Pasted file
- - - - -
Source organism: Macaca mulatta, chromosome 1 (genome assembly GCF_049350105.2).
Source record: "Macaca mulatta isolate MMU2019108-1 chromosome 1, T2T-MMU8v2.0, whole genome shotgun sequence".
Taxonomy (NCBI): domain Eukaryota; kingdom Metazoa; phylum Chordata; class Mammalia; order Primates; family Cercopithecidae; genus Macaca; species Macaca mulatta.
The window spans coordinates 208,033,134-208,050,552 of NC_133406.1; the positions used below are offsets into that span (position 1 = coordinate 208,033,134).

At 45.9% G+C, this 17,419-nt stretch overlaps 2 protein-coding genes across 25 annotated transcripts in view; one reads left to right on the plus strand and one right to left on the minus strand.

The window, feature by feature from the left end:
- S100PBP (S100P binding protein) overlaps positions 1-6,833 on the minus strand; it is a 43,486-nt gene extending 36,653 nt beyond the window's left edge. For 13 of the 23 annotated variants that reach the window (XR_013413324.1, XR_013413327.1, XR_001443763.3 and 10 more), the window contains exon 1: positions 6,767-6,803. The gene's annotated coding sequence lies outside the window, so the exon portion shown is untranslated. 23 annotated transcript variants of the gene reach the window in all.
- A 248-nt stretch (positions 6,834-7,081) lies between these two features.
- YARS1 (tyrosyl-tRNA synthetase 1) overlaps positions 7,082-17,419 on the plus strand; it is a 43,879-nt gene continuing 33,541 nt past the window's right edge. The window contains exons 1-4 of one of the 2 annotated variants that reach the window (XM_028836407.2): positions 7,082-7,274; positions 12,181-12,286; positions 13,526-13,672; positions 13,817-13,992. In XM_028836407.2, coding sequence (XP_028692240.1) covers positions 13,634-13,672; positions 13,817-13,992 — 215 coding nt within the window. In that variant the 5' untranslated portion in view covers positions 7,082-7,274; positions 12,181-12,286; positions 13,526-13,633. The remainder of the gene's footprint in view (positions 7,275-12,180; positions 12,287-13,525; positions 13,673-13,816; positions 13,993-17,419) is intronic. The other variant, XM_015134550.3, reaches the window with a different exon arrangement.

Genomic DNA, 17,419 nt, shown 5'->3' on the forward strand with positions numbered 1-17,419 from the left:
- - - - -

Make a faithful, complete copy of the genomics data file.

Source organism: Macaca mulatta, chromosome 1 (genome assembly GCF_049350105.2).
Source record: "Macaca mulatta isolate MMU2019108-1 chromosome 1, T2T-MMU8v2.0, whole genome shotgun sequence".
Taxonomy (NCBI): domain Eukaryota; kingdom Metazoa; phylum Chordata; class Mammalia; order Primates; family Cercopithecidae; genus Macaca; species Macaca mulatta.
The window spans coordinates 208,033,134-208,050,552 of NC_133406.1; the positions used below are offsets into that span (position 1 = coordinate 208,033,134).

At 45.9% G+C, this 17,419-nt stretch overlaps 2 protein-coding genes across 25 annotated transcripts in view; one reads left to right on the plus strand and one right to left on the minus strand.

The window, feature by feature from the left end:
- S100PBP (S100P binding protein) overlaps positions 1-6,833 on the minus strand; it is a 43,486-nt gene extending 36,653 nt beyond the window's left edge. For 13 of the 23 annotated variants that reach the window (XR_013413324.1, XR_013413327.1, XR_001443763.3 and 10 more), the window contains exon 1: positions 6,767-6,803. The gene's annotated coding sequence lies outside the window, so the exon portion shown is untranslated. 23 annotated transcript variants of the gene reach the window in all.
- A 248-nt stretch (positions 6,834-7,081) lies between these two features.
- YARS1 (tyrosyl-tRNA synthetase 1) overlaps positions 7,082-17,419 on the plus strand; it is a 43,879-nt gene continuing 33,541 nt past the window's right edge. The window contains exons 1-4 of one of the 2 annotated variants that reach the window (XM_028836407.2): positions 7,082-7,274; positions 12,181-12,286; positions 13,526-13,672; positions 13,817-13,992. In XM_028836407.2, coding sequence (XP_028692240.1) covers positions 13,634-13,672; positions 13,817-13,992 — 215 coding nt within the window. In that variant the 5' untranslated portion in view covers positions 7,082-7,274; positions 12,181-12,286; positions 13,526-13,633. The remainder of the gene's footprint in view (positions 7,275-12,180; positions 12,287-13,525; positions 13,673-13,816; positions 13,993-17,419) is intronic. The other variant, XM_015134550.3, reaches the window with a different exon arrangement.

Genomic DNA, 17,419 nt, shown 5'->3' on the forward strand with positions numbered 1-17,419 from the left: